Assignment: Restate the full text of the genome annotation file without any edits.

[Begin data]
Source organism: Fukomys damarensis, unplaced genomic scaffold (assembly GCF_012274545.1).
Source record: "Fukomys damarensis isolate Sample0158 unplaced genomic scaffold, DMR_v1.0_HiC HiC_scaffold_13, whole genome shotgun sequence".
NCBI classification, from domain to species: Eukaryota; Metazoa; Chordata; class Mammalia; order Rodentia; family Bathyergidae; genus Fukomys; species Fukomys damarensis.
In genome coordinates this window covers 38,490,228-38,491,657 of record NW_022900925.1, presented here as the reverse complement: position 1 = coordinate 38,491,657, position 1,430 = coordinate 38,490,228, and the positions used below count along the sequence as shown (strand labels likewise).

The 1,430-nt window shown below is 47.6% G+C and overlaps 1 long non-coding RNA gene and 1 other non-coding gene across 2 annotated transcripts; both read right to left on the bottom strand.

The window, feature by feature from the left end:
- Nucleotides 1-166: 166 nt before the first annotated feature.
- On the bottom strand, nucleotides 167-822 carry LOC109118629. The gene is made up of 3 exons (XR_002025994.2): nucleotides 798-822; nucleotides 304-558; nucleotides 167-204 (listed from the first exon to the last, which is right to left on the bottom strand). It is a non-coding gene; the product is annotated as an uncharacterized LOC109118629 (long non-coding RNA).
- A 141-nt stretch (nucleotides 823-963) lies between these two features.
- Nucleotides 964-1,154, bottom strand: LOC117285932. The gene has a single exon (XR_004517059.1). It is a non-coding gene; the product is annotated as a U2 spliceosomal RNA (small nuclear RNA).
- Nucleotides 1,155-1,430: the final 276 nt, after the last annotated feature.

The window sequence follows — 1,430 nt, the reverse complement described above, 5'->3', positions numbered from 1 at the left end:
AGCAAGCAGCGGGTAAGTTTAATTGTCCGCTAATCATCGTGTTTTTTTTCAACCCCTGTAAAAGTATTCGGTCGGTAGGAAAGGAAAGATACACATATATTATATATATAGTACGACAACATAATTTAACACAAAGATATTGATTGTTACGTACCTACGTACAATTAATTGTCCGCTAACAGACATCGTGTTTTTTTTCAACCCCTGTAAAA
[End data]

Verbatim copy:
Source organism: Fukomys damarensis, unplaced genomic scaffold (assembly GCF_012274545.1).
Source record: "Fukomys damarensis isolate Sample0158 unplaced genomic scaffold, DMR_v1.0_HiC HiC_scaffold_13, whole genome shotgun sequence".
NCBI classification, from domain to species: Eukaryota; Metazoa; Chordata; class Mammalia; order Rodentia; family Bathyergidae; genus Fukomys; species Fukomys damarensis.
In genome coordinates this window covers 38,490,228-38,491,657 of record NW_022900925.1, presented here as the reverse complement: position 1 = coordinate 38,491,657, position 1,430 = coordinate 38,490,228, and the positions used below count along the sequence as shown (strand labels likewise).

The 1,430-nt window shown below is 47.6% G+C and overlaps 1 long non-coding RNA gene and 1 other non-coding gene across 2 annotated transcripts; both read right to left on the bottom strand.

The window, feature by feature from the left end:
- Nucleotides 1-166: 166 nt before the first annotated feature.
- On the bottom strand, nucleotides 167-822 carry LOC109118629. The gene is made up of 3 exons (XR_002025994.2): nucleotides 798-822; nucleotides 304-558; nucleotides 167-204 (listed from the first exon to the last, which is right to left on the bottom strand). It is a non-coding gene; the product is annotated as an uncharacterized LOC109118629 (long non-coding RNA).
- A 141-nt stretch (nucleotides 823-963) lies between these two features.
- Nucleotides 964-1,154, bottom strand: LOC117285932. The gene has a single exon (XR_004517059.1). It is a non-coding gene; the product is annotated as a U2 spliceosomal RNA (small nuclear RNA).
- Nucleotides 1,155-1,430: the final 276 nt, after the last annotated feature.

The window sequence follows — 1,430 nt, the reverse complement described above, 5'->3', positions numbered from 1 at the left end:
AGCAAGCAGCGGGTAAGTTTAATTGTCCGCTAATCATCGTGTTTTTTTTCAACCCCTGTAAAAGTATTCGGTCGGTAGGAAAGGAAAGATACACATATATTATATATATAGTACGACAACATAATTTAACACAAAGATATTGATTGTTACGTACCTACGTACAATTAATTGTCCGCTAACAGACATCGTGTTTTTTTTCAACCCCTGTAAAA